Yesterday ( Wednesday) the members of the Surrey County Council Planning and Regulatory Committee met to consider the application for the retention and extension of wells at Horse Hill, near Gatwick in West Sussex – to drill for oil and gas from 6 wells for 25 years.
I have never received so many emails on one concern, and these with the agenda papers made for a lot of reading.
During the meeting, there was much to listen to as there were 5 opposition public speakers and 3 speaking for the application. The concerns cover the “swarm” of earthquakes and damage to the environment in this time of Surrey County Council’s declared Climate Emergency.
The applicants emphasised that it is crucial to have a secure national source of energy and the community would benefit from jobs and a share of the wealth, and those who oppose are “scaremongering”.
This is the essence of my comments.
- If it is accepted that these earthquakes are “naturally occurring” and are not caused by drilling, then clearly the company is drilling in an earthquake zone. The committee should impose the condition of a large bond so that any damage now and in the future will be compensated.
This was not supported.
- We are considering an application that is for 25 years of operation. Should there be a break for re-evaluation after 5 years? Officers noted that there is a regulatory requirement to do this after 15 years, and this could not be amended.
There was a discussion about asking the company voluntarily to monitor seismic events in the long term…….
The vote was 7 to 2 in favour of the application. One of the public speakers noted,
“This decision could look uncomfortable in years to come”.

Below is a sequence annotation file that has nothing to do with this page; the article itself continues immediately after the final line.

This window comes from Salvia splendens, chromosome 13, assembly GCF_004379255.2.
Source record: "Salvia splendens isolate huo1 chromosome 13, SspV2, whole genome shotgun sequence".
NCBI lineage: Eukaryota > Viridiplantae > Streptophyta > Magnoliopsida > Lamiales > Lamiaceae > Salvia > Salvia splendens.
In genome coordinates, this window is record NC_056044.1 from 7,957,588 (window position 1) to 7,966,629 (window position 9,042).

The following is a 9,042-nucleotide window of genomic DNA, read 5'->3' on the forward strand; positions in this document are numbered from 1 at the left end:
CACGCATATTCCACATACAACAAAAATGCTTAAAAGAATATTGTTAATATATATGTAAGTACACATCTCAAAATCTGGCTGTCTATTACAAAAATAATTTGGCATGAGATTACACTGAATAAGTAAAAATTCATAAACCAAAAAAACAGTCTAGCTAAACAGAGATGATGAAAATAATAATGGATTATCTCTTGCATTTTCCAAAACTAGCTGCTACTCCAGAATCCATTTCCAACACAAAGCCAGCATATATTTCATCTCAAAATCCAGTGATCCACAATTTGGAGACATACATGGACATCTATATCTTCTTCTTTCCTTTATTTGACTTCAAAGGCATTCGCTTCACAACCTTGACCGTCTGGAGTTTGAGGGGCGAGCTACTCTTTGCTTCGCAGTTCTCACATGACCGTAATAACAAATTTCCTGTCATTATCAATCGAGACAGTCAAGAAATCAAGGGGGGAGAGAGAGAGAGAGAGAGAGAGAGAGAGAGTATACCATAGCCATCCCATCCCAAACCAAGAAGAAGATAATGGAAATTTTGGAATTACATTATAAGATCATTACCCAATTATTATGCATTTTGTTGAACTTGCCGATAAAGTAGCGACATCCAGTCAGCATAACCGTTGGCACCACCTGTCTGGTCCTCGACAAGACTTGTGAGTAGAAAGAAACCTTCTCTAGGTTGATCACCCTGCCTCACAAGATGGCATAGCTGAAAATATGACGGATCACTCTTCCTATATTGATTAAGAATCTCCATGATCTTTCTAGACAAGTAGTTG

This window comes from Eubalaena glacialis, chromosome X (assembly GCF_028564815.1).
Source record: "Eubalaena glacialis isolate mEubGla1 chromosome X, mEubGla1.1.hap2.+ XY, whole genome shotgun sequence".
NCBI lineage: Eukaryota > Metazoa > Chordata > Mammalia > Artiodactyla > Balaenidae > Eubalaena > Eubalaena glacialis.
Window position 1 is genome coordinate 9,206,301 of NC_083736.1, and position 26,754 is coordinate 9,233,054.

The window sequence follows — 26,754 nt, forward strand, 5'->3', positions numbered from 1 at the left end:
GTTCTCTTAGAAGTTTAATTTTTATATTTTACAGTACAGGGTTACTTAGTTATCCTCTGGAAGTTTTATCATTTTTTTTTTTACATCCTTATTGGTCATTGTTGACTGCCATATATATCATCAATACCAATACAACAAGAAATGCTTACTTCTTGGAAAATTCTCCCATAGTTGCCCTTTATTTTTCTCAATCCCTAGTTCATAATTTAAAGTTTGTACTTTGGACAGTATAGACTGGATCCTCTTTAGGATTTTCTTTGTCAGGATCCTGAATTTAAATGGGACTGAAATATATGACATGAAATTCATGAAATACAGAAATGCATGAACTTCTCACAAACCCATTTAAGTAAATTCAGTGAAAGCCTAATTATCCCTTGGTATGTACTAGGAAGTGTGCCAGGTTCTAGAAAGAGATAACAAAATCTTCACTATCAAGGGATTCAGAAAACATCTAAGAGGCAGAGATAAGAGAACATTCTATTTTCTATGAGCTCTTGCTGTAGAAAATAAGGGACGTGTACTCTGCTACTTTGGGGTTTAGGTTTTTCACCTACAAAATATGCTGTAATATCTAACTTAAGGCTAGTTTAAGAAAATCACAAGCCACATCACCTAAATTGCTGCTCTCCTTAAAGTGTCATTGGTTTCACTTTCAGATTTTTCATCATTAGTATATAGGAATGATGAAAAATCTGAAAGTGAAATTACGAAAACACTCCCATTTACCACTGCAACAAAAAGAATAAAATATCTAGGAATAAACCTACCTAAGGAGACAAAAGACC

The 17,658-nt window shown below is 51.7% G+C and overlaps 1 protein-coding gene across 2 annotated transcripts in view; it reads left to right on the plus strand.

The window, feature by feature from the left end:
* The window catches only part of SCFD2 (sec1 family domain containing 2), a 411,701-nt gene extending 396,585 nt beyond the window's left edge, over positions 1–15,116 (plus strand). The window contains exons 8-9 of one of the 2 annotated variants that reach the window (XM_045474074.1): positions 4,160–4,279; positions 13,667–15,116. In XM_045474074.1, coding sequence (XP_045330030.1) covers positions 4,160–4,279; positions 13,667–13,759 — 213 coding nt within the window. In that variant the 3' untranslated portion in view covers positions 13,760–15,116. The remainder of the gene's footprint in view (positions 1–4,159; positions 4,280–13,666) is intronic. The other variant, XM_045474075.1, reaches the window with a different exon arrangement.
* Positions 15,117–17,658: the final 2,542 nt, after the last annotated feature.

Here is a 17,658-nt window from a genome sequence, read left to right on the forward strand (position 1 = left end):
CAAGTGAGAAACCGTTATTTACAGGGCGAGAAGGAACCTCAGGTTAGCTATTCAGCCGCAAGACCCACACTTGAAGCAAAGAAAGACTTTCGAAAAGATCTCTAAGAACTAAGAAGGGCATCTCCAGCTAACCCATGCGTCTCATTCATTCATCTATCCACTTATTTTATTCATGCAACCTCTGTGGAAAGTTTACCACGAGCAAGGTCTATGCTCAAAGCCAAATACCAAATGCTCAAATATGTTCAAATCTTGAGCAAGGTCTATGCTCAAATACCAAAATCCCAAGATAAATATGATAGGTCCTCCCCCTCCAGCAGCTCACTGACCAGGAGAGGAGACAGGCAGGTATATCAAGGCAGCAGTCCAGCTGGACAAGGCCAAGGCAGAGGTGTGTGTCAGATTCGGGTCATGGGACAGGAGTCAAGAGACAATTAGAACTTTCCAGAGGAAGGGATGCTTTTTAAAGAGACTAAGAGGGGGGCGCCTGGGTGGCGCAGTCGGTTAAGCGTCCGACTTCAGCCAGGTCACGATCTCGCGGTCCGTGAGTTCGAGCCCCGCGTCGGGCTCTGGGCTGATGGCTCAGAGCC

A lot of weight was given to the study of the “Surrey swarm” quakes by Imperial College, London, the University of Bristol, and the British Geological Survey (BGS), which is reported not to show a direct link between oil extraction and earthquakes in the region. Refer to the ICL press release – ‘Surrey swarm’ earthquakes not caused by nearby oil extraction, says study by Caroline Brogan – 27 August 2019 https://www.imperial.ac.uk/…/surrey-swarm-earthquakes-caus…/
However, the author of this paper, Dr.Stephen Hicks, noted this caveat in his paper:
Our knowledge of activities at Brockham and Horse Hill-1 relies on reported operational data provided by the operators. This source of data remains a controversial issue when determining induced versus natural causes of earthquakes. This particularly applies to industrial activities that lack any precedence for causing earthquakes, and for areas with a low rate of background seismicity. As operations continue in the long term, we recommend seismic monitoring close to hydrocarbon development and production sites, and high-resolution reporting of operational activities (e.g., well shut-in periods, production volumes, and rates) that is visible to the public. Over time, long-term monitoring could help reduce uncertainties in correlations and causal factors. Moreover, operators and regulators could consider operating small seismic monitoring networks near conventional oilfield operations to better understand any nearby emergent seismic sequences earlier and to reduce uncertainties.
It is interesting to note that the BGS identifies 27 earthquake events in the last 50 days, from 27th July to 6th September, 27 events have been recorded, 7 in NEWDIGATE, SURREY, 2 in MILLOM, CUMBRIA and the rest were just individual events